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Yoichi Shimada

【#1012】Misgivings Felt about Biden’s State of Union Address

Yoichi Shimada / 2023.02.16 (Thu)

February 13, 2023

U.S. President Joe Biden’s State of the Union address on February 7 provided misgivings to Japan that shares the Indo-Pacific strategy with the United States. Firstly, while talking about China, Biden did not say a word about Taiwan. He neither vowed not to allow the change of status quo of Taiwan by force nor mentioned the significance of the Taiwan Strait’s stability.

Making no mention of Taiwan

Biden has indicated U.S. military intervention four times in the event of Chinese invasion of Taiwan. For that reason alone, the State of the Union address was disappointing, leading us to suspect the past bold remarks might have been only the heat of the moment.

While declaring not to seek conflict with China, Biden sent the following message to the Chinese leadership:

“But make no mistake about it: As we made clear last week, if China threatens our sovereignty, we will act to protect our country. And we did.”

He was referring to the fact that a U.S. fighter jet shot down a Chinese reconnaissance balloon after its flight across the U.S. mainland. But he mentioned only “our country” or the United States as a country to be defended.

Furthermore, the Biden administration’s action against the Chinese balloon was not prompt. Republicans criticized the Democratic administration for failing to respond to the balloon upon its entry into U.S. territorial airspace over Alaska and allowing irresponsibly the balloon to do surveillance on an intercontinental ballistic missile (ICBM) base and missile defense facilities before the shootdown. House Intelligence Committee Chairman Mike Turner (R-Ohio) described the move as “like tackling the quarterback after the game is over.”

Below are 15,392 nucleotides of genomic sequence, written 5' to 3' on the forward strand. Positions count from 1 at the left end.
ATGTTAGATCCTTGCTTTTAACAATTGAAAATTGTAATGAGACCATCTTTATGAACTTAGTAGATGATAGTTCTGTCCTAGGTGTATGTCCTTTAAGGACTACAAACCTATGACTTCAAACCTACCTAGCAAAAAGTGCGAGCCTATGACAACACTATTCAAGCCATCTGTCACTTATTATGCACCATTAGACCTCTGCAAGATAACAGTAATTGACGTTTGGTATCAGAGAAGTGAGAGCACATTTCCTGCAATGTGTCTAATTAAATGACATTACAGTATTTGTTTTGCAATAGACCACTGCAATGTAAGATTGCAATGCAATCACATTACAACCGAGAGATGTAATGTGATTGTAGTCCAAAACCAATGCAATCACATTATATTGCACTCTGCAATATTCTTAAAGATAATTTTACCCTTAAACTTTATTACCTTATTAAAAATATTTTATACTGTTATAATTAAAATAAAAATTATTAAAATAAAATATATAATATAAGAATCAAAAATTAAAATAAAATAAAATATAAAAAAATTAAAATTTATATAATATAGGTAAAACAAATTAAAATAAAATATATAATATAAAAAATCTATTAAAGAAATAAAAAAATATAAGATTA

The balloon incident has been dubbed even as a “balloongate.” The administration has been suspected of having attempted to conceal or cover up the presence of the Chinese balloon to go ahead with Secretary of State Antony Blinken’s planned visit to China. The White House may have knowingly refrained from publishing the presence of the balloon until ordinary people photographed it and turned the presence into a public issue. It also kept from providing the House and Senate intelligence committee chairs and other congressional leaders with a usual secret briefing on a security emergency.

The Biden administration has described climate change as the biggest national security threat and positioned China as a partner in tackling the threat, seeking talks with Beijing on the matter. Biden reiterated such attitude in the latest address. But China should be viewed as the biggest threat to national security. A decarbonization fundamentalism can be exploited by the Chinese and may be viewed as the biggest problem of Biden’s foreign policy.

Making it difficult to overcome U.S. divide

In the address, Biden told Republican lawmakers that “winning the competition with China should unite all of us.” Later in the address, however, he repeatedly criticized the Republicans by name, inviting a Republican lawmaker shout “liar” at Biden. This was unusual for a State of the Union address. Republican House Speaker Kevin McCarthy also expressed displeasure by shaking his head.

Biden might have made partisan remarks to get support from leftist Democrats toward his reelection bid, risking the deterioration of relations with Republicans. This approach will create deeper divide instead of unity in the United States.

Another matter of concern was that Biden in the address made no mention of North Korea that has accelerated nuclear missile development and continued human rights violation including the abduction of Japanese citizens.

Yoichi Shimada is a senior fellow and Planning Committee member, Japan Institute for National Fundamentals, and a professor at Fukui Prefectural University.